The foreshortening of B
The distances set along the x axis of frame B when frame B was at rest in the qm have decreased due to B's .6 ca absolute velocity, but the observers on B cannot detect the change. The distance from the origin of B to the 1 ls location on the x axis is now only .8 LS, but radar ranging by the automatic positioning systems and by observers(c) tells them this distance is still 1 ls. They are correct that a radar signal still takes 2 s on their clocks to make a round trip to the x=1 ls location, but their ls along the x axis is now only .8 times as long as before. Radar photons, traveling along the x axis with relative velocity cr=.4 ca, take 2 sa to travel the .8 LS distance to the 1 ls location. And they take another .5 sa to return with a relative velocity of cr=1.6 ca. During the 2.5 sa round-trip travel time, the origin clock advances 2 s because its rate is only .8 times the at-rest rate.

The foreshortening of everything in frame B (spaceships, occupants, instruments, etc.) along lines parallel to va occurs because, as B's absolute velocity increases, the rate of round-trip energy exchange would decrease more in the direction of va than in directions perpendicular to va unless B's atoms adjust (like the automatic positioning systems adjust frame B) to maintain equal rates in all directions. As the absolute velocity of B increases, the time required for photons to make a round trip over a distance of D LS along the x axis of B is [D/(1−va)]+[D/(1+va)] = 2·D/(1−va) sa, and the time required for photons to make a round trip over the same absolute distance in a direction perpendicular to va is 2·D/(1−va) sa because, as we determined earlier, the speed of light along the y axis is (1−va) ca. Therefore, whether D is 3E8 ma (the size of frames A or B), or whether D is 1E−10 ma (the size of an atom), the rate of round-trip energy exchange in a system decreases as va increases, and the rate decreases more along lines parallel to va than along lines perpendicular to va unless the system maintains the same balanced, isotropic rate by contracting by a factor of (1−va) along lines parallel to va.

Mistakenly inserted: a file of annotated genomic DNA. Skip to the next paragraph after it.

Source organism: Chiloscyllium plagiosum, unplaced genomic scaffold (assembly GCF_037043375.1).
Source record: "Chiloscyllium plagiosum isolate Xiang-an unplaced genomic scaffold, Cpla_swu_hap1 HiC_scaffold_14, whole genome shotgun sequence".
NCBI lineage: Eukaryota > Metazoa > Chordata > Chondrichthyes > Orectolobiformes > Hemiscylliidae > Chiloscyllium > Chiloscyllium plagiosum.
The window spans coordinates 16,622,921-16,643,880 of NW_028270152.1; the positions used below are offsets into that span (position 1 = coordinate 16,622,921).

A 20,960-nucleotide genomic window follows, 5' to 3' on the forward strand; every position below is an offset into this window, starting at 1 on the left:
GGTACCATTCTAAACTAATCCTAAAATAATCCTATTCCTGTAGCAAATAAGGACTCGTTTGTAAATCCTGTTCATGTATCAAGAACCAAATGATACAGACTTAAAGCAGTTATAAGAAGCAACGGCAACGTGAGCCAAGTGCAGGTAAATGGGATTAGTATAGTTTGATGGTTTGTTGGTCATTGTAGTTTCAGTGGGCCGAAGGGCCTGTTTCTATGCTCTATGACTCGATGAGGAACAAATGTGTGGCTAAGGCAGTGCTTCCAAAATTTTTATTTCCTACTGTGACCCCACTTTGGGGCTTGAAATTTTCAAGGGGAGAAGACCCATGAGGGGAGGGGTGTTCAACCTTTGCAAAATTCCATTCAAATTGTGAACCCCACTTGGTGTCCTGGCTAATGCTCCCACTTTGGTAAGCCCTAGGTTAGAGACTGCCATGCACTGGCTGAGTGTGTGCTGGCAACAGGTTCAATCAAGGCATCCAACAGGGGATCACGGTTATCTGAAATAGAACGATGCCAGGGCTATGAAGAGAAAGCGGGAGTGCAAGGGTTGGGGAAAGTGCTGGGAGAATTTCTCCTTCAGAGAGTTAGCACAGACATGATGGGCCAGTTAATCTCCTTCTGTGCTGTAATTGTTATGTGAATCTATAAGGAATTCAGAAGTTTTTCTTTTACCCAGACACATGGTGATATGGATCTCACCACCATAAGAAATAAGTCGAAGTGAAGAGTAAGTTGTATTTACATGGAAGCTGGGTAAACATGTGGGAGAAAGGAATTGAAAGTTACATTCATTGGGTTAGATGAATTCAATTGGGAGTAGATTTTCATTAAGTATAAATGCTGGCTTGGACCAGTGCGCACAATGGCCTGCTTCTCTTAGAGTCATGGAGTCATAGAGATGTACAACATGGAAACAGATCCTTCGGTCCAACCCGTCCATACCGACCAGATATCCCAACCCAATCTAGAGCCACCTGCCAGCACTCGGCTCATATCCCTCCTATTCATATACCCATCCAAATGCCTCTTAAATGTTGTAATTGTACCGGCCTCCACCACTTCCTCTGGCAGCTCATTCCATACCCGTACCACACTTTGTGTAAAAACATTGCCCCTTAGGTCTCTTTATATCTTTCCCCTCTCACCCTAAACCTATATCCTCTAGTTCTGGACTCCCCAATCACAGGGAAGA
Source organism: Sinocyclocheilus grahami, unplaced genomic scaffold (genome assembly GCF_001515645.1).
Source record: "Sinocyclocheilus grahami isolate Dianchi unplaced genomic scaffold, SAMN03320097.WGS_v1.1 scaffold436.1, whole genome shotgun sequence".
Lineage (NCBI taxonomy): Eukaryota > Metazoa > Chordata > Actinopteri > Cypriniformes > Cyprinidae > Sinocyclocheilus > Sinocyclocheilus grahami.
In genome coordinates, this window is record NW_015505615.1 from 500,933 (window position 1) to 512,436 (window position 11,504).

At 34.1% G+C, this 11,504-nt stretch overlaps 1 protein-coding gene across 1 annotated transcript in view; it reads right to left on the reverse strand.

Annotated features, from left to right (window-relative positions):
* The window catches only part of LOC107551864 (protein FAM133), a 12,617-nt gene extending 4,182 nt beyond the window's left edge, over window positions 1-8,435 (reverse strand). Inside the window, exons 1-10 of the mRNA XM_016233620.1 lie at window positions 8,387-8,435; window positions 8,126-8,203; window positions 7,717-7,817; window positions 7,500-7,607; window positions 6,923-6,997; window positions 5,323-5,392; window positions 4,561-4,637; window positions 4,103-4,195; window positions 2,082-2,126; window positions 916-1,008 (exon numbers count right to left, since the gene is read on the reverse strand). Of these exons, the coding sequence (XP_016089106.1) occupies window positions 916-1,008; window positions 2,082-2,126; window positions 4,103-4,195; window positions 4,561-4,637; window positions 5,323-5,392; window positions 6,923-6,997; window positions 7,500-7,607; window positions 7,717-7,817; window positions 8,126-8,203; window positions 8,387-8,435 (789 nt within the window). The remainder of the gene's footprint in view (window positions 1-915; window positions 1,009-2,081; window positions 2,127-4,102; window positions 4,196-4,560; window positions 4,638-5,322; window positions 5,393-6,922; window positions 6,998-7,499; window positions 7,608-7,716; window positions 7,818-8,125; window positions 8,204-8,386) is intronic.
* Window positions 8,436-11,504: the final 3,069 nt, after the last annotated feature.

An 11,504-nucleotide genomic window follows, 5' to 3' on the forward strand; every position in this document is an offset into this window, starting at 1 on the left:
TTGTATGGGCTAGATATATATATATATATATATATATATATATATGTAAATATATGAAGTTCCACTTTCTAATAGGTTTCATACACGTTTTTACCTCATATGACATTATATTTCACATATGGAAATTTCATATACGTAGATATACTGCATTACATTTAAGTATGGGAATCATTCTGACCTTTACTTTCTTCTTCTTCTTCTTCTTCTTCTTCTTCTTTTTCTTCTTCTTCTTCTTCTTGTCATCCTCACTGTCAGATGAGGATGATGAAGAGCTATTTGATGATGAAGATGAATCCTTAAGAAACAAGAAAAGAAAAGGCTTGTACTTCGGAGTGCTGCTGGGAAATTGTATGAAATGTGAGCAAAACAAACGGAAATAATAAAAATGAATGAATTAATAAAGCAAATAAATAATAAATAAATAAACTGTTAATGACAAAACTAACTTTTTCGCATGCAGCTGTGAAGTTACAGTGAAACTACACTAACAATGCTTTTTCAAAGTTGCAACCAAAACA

Due to the foreshortening of the atomic structure throughout B, the interactions between the constituents of the atoms appear to the constituents no different than before. The rate of interaction is slower than before, but it appears the same, just as the observers(c) and instruments aboard frame B do not detect the foreshortening and the slower rates of mechanical, biological, chemical, and atomic processes throughout B.

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